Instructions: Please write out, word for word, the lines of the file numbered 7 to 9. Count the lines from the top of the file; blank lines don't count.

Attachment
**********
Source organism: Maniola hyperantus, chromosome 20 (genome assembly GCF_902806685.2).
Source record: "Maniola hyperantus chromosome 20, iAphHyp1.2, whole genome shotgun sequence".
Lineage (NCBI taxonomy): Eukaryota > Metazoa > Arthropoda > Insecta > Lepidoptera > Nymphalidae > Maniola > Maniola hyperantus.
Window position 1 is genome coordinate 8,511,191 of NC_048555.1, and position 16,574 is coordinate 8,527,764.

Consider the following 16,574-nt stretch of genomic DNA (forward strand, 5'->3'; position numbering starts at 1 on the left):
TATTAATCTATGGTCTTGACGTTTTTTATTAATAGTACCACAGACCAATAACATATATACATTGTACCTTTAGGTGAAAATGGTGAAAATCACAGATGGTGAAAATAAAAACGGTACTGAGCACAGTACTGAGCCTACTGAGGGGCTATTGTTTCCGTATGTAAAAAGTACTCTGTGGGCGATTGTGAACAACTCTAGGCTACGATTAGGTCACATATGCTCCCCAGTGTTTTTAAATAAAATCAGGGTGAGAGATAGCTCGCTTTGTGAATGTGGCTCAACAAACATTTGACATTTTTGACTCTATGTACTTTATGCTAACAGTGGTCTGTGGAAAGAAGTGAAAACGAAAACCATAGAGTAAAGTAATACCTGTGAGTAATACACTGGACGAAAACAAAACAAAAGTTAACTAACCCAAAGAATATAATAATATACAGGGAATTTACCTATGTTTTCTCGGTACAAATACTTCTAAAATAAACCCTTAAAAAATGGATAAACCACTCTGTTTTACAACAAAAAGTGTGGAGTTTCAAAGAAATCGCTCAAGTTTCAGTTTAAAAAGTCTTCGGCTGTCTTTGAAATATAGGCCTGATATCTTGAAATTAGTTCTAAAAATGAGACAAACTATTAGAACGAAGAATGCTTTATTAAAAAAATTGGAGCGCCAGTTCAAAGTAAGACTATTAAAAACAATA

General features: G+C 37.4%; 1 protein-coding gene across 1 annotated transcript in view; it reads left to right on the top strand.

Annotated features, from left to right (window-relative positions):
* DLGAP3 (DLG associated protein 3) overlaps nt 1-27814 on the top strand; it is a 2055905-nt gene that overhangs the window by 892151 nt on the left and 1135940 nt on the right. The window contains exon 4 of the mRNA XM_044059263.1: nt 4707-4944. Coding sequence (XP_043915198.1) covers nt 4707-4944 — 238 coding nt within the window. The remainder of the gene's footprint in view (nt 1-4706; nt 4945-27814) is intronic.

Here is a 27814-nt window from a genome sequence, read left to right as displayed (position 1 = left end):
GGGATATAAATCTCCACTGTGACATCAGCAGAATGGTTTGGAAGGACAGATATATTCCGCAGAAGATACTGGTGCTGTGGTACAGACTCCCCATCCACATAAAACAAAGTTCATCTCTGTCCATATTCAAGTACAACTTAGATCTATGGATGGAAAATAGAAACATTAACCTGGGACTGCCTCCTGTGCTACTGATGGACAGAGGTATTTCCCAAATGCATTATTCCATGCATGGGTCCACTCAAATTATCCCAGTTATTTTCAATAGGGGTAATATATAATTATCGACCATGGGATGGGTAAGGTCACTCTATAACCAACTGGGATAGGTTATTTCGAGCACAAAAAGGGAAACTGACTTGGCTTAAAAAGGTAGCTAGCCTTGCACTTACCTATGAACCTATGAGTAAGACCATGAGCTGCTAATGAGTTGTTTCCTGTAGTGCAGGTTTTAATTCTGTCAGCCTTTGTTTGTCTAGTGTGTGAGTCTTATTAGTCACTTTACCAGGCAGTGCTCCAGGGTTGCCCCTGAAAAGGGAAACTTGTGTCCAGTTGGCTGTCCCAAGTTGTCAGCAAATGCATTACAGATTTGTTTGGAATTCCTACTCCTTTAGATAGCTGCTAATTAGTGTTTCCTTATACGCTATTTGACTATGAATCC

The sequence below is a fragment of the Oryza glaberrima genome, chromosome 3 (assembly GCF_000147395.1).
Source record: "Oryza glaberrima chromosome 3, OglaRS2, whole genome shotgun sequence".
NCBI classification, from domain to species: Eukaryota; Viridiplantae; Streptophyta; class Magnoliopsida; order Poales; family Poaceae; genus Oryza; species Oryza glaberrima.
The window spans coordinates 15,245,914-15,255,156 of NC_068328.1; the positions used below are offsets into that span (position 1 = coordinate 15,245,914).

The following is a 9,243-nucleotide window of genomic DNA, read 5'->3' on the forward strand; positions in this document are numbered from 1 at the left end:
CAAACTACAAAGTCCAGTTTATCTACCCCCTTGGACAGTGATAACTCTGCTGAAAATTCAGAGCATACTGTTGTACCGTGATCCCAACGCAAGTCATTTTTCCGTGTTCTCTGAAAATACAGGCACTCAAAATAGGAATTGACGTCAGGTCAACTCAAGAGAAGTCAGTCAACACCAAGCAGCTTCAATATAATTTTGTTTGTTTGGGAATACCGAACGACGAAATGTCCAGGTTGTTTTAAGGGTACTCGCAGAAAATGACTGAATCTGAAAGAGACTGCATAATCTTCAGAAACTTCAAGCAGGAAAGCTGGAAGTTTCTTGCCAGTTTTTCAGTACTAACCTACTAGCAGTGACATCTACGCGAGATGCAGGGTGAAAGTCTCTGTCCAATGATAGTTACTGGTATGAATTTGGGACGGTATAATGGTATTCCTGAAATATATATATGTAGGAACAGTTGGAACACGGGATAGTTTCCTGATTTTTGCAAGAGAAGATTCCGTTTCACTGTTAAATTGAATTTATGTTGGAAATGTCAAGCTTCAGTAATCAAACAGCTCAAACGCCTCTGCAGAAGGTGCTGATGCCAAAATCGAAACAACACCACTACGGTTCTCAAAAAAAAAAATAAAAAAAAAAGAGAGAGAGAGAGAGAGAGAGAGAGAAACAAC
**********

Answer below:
General features: G+C 37.4%; 1 protein-coding gene across 1 annotated transcript in view; it reads left to right on the top strand.

Annotated features, from left to right (window-relative positions):
* DLGAP3 (DLG associated protein 3) overlaps nt 1-27814 on the top strand; it is a 2055905-nt gene that overhangs the window by 892151 nt on the left and 1135940 nt on the right. The window contains exon 4 of the mRNA XM_044059263.1: nt 4707-4944. Coding sequence (XP_043915198.1) covers nt 4707-4944 — 238 coding nt within the window. The remainder of the gene's footprint in view (nt 1-4706; nt 4945-27814) is intronic.